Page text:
I love museums. Always have. My favorite field trips as a kid were when we got to spend all day marveling at things and learing, otherwise known as visiting museums. As an adult, part of the reason I loved living in Washington, DC was the access to tons of free knowledge via The Smithsonian Institute and its cadre of museums about everything from sea life to American wars.
A big part of visiting any major city is experiencing the museums and Paris is no different. There are tons of famous ones in the City of Light, but none as famous as Le Musée du Louvre, where the famous Mona Lisa sits. Spoiler alert: I wasn’t all that impressed with the piece and the louvre isn’t my favorite museum in Paris. So, I decided to give a brief rundown of the museums I love in Paris, in the hopes that it might give someone the confidence to skip some of the more famous ones and spend some time at the lesser-known, but very awesome museums.
If you’re a complete and utter Paris-o-phile, try Musée Carnavalet. This relatively tiny, free museum in the middle of the coolest neighborhood in town was really fun for me, as someone who is enamored with both style and history. It traces the history of the city of Paris all the way back to its BC roots. There are beautiful rooms recreated in the styles of the day, from the 17th century forward.
Thing I didn’t like: Everything was in French! A friend told me that there is a booklet you can get with English explanations to guide you, so look for that if you go.
If you love immigration, migration and learning about the movement of people, try Cite Nationale de l’Historie de l’Immigration. It’s 10 euros unless you go in the winter on the first Sunday of month (aka free museum day), but well worth the money. It’s a museum with a story that is wonderfully told through images, sound, re-creations and text. For me, the subject matter in this museum (immigration and all of the non-Gallic people who have populated Paris, including lots of African-Americans) is the most interesting of all the museums in the city. You really get a feel for the different groups of people who have made the city what it is today—diverse, modern, smart, fashionable and ever-changing.
Things I didn’t like: Nothing. Seriously, my favorite museum in the city.
If you love modern art and photography, try Centre Pompidou. I can’t really say a lot about this museum because, unfortunately, I never got to go. It was always on my list because while I am not a lover of art, the art that I kind of like is modern. However, I’ve heard nothing but good things about this place and it is included in the free, first Sunday admission during winter months. Go and let me know what you think!
If you love classical art, architecture and tons of statues, try Musée D’Orsay (11 euros) or Musée du Louvre (12 euros). Honestly, I can only take so many classical statues until they all start to look the same. I can “oooh” and “aaahh” over the first, maybe, three. After that, I’m ready to see some variety. So, I am not the best person to talk about classical art museums.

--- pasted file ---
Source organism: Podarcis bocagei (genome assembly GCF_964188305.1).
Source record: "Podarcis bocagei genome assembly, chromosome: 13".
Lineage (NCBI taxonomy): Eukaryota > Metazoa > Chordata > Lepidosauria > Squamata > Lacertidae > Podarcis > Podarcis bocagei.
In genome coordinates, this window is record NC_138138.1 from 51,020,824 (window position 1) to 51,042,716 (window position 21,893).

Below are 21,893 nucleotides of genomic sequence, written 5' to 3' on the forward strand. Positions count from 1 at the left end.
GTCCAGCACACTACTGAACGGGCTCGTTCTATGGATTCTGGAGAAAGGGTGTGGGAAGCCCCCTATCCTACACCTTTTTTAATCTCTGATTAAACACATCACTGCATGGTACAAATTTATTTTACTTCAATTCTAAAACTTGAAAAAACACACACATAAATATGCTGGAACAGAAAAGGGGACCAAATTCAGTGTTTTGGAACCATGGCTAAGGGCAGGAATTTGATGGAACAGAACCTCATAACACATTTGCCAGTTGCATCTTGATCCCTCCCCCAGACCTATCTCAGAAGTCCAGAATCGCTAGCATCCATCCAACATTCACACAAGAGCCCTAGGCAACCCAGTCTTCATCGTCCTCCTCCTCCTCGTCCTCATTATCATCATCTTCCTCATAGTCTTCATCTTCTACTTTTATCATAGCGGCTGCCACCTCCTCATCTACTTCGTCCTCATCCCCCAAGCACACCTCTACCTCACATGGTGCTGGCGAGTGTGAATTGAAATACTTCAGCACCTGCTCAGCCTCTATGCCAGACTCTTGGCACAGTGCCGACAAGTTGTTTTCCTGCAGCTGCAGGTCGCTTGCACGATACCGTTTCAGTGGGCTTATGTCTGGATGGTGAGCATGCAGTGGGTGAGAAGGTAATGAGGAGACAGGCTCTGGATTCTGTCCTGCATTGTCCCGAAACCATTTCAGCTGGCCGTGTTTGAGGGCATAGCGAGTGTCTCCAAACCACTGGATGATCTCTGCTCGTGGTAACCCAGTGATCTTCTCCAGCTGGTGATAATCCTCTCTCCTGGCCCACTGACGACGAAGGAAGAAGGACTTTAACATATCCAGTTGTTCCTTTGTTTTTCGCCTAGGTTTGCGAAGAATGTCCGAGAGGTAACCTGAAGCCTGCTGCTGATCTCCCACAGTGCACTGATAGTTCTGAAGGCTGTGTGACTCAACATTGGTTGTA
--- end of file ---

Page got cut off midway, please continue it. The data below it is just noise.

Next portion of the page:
However, I will say that both of these museums are lovely in their own right. My personal favorite was Musée D’Orsay because the building is absolutely beautiful and there’s a great view from the top. Le Louvre is, obviously, a fantastic bit of architecture and the collections are amazing. If you’ve been to Paris already, chances are you’ve seen the Louvre. If that’s the case, skip it and see Musée D’Orsay. If you haven’t seen the Louvre, I’m sorry, but you kind of have to experience it. It’s one of those over-hyped tourist things that is actually worth it.
Both are free the first Sunday of the month in the winter. (Plan to wait three or four hours for the Louvre if it’s free. Plan about an hour if it’s not free on a weekend.)
If you love culture, history and don’t mind a teeny dose of colonialist curation, try Musée Quai du Branly (9 euros). I really enjoyed certain aspects of this museum, which offers a very, very generalized rundown of native and primitive cultures on all seven continents. It was the first museum in Paris I visited that wasn’t an art museum, so there was some initial relief in not having to find beauty in stuff. It’s very neatly divided into rooms that represent the big regions of the world—Six continents and then Australia and New Zealand are grouped together, I believe. There’s information about how early cultures expressed themselves—artisan objects, dress, tiles, jewelry, that kind of stuff—and its pretty interesting to walk around and check it out, although nothing is really amazingly insightful or different from the things you’ve learned about these cultures already.
Things I didn’t like: There is a lot of “Oh, how primitive! How unsophisticated!”in the tone of the museum, which is why there was a bit of backlash when it re-branded. (It originally started as a museum about the good of colonialism and how the French were saving people from themselves and has tried, successfully, to let go of that thinking of that style of curation though it is a bit European supremacist, still.)
If you’re really into ancient depictions of Mary and Jesus and/or tapestries, try Musée de Cluny (8 euros) (formerly known as the Museum of the Middle Ages/Musée du Moyen Age).
Honestly, a huge letdown. I have no idea what I expected from a museum dedicated to the middle ages, but I got a TON TON TON TON TON of carvings of Jesus on the cross, an equal measure of Mary and Jesus as a baby and lots of rugs and urns. It felt very much like the same thing over and over (with the “thing” being insanely recognizable and unoriginal already). I wouldn’t recommend it to anyone who isn’t very, very, very interested in Jesus statues.
So, the museums that I know about. Not comprehensive or definitive, but maybe helpful? You tell me.
What are your favorite museums in Paris and why?